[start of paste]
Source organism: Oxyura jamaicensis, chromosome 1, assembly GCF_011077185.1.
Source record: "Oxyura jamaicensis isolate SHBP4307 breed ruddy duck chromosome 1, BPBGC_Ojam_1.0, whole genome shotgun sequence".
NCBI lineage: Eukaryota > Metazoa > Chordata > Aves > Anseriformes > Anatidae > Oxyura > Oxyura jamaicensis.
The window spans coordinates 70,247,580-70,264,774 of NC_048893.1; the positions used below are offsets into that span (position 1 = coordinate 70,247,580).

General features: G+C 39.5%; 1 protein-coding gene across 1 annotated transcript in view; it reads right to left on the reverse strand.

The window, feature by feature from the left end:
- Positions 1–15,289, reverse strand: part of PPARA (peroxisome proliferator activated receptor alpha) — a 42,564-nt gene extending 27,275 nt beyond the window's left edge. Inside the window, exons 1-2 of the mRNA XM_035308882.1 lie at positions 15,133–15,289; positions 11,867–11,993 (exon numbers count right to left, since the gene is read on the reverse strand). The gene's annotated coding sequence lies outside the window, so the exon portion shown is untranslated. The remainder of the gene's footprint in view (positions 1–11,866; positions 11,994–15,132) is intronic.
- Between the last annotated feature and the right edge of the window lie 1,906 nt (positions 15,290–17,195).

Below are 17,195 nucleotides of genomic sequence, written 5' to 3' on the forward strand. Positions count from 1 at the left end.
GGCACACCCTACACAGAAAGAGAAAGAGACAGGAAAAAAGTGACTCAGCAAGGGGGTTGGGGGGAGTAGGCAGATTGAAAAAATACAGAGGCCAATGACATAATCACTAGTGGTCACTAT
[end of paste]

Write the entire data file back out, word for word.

Source organism: Oxyura jamaicensis, chromosome 1, assembly GCF_011077185.1.
Source record: "Oxyura jamaicensis isolate SHBP4307 breed ruddy duck chromosome 1, BPBGC_Ojam_1.0, whole genome shotgun sequence".
NCBI lineage: Eukaryota > Metazoa > Chordata > Aves > Anseriformes > Anatidae > Oxyura > Oxyura jamaicensis.
The window spans coordinates 70,247,580-70,264,774 of NC_048893.1; the positions used below are offsets into that span (position 1 = coordinate 70,247,580).

General features: G+C 39.5%; 1 protein-coding gene across 1 annotated transcript in view; it reads right to left on the reverse strand.

The window, feature by feature from the left end:
- Positions 1–15,289, reverse strand: part of PPARA (peroxisome proliferator activated receptor alpha) — a 42,564-nt gene extending 27,275 nt beyond the window's left edge. Inside the window, exons 1-2 of the mRNA XM_035308882.1 lie at positions 15,133–15,289; positions 11,867–11,993 (exon numbers count right to left, since the gene is read on the reverse strand). The gene's annotated coding sequence lies outside the window, so the exon portion shown is untranslated. The remainder of the gene's footprint in view (positions 1–11,866; positions 11,994–15,132) is intronic.
- Between the last annotated feature and the right edge of the window lie 1,906 nt (positions 15,290–17,195).

Below are 17,195 nucleotides of genomic sequence, written 5' to 3' on the forward strand. Positions count from 1 at the left end.
GGCACACCCTACACAGAAAGAGAAAGAGACAGGAAAAAAGTGACTCAGCAAGGGGGTTGGGGGGAGTAGGCAGATTGAAAAAATACAGAGGCCAATGACATAATCACTAGTGGTCACTAT